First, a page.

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ASUS Strix Radeon R7 370 and R9 380 reviewed: New cards for the mainstream (Updated)
By Koh Wanzi - 18 Jun 2015
Launch SRP: S$399

Introduction: Breathing new life into old cards


Updated on 10 July 2015: This review initially stated that Frame Rate Target Control (FRTC) and Virtual Super Resolution (VSR) would not be available on the Radeon R7 and R9 200 series cards, but AMD's latest Catalyst 15.7 WHQL driver now offers support for these features on older cards. The article has been amended to reflect this change.

Originally published on 18 June 2015:

AMD yesterday finally gave consumers what they’ve been waiting for – a new slate of graphics cards to serve as an alternative to NVIDIA’s second-generation Maxwell cards in 2015. Choice is always good for the consumer, and AMD’s 2015 offering consists of a comprehensive top-to-bottom line-up of cards for virtually every conceivable budget.

But as you probably already know by now, the R7 and R9 300 series cards are actually rebadges of existing cards. But despite being based on existing architectures like Pitcairn and Tonga, the cards will support new features like Asynchronous Shaders, Frame Rate Target Control (FRTC), and Virtual Super Resolution (VSR) that improve power consumption, efficiency and visual quality, so we’re not entirely rehashing old news.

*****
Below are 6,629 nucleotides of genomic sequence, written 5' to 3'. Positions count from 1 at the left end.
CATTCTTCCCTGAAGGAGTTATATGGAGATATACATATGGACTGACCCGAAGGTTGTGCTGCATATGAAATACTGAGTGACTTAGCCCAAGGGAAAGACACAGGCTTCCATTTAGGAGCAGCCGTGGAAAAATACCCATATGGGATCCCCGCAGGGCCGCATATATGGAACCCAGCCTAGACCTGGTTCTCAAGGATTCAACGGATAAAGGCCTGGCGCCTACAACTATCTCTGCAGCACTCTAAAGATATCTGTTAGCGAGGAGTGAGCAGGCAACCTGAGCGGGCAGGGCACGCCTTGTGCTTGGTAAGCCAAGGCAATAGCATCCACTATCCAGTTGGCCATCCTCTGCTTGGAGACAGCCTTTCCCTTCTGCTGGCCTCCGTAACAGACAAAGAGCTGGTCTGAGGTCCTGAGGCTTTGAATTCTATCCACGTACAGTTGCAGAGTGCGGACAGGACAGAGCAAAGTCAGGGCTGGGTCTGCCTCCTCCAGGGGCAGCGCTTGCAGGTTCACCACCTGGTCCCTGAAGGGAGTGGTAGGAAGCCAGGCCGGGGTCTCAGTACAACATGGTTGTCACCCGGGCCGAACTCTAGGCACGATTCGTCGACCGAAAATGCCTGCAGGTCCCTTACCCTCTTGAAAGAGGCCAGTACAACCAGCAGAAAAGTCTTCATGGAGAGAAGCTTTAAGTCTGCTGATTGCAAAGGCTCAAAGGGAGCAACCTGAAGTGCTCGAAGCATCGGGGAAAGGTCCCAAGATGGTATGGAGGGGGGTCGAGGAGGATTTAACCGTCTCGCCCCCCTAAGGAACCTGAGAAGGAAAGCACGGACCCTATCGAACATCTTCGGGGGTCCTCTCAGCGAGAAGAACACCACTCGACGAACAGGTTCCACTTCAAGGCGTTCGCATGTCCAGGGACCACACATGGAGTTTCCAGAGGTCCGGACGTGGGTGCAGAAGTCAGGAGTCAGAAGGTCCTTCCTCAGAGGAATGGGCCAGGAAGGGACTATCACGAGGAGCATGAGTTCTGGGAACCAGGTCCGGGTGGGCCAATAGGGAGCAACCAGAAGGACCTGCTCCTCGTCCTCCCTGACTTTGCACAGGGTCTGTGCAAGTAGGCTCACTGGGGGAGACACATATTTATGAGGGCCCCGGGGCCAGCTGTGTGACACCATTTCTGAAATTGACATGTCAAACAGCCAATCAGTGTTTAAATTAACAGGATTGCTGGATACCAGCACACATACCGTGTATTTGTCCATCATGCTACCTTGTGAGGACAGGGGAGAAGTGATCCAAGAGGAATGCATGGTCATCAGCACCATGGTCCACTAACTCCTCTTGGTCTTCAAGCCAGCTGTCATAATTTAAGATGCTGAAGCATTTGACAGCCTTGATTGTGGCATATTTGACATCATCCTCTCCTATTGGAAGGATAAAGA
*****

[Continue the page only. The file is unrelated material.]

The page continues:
And with AMD's Catalyst 15.7 WHQL driver update, older cards like the Radeon R7 and R9 200 series cards will also support FRTC and VSR. But while the Graphics Core Next (GCN) architecture on cards like the Radeon R9 290X supports a certain amount of Asynchronous Shader work, the 300 series cards support for DirectX 12 will enable gamers to realize the full potential of Asynchronous Shaders.

Another key thing to note is that AMD has positioned its cards which go by the R7 and R9 300 series monikers. Instead of the R9 cards comprising the higher end of the line-up, both R7 and R9 cards now round up the base of AMD’s 2015 product line-up, which has been expanded to include the Radeon R9 Fury X, Fury, and Nano.

With a US launch price of US$149 and US$199 respectively, the AMD Radeon R7 370 and Radeon R9 380 are quite a bit cheaper than their predecessors were at launch. For instance, the AMD Radeon R9 280 cost US$279 when it was announced in early 2014.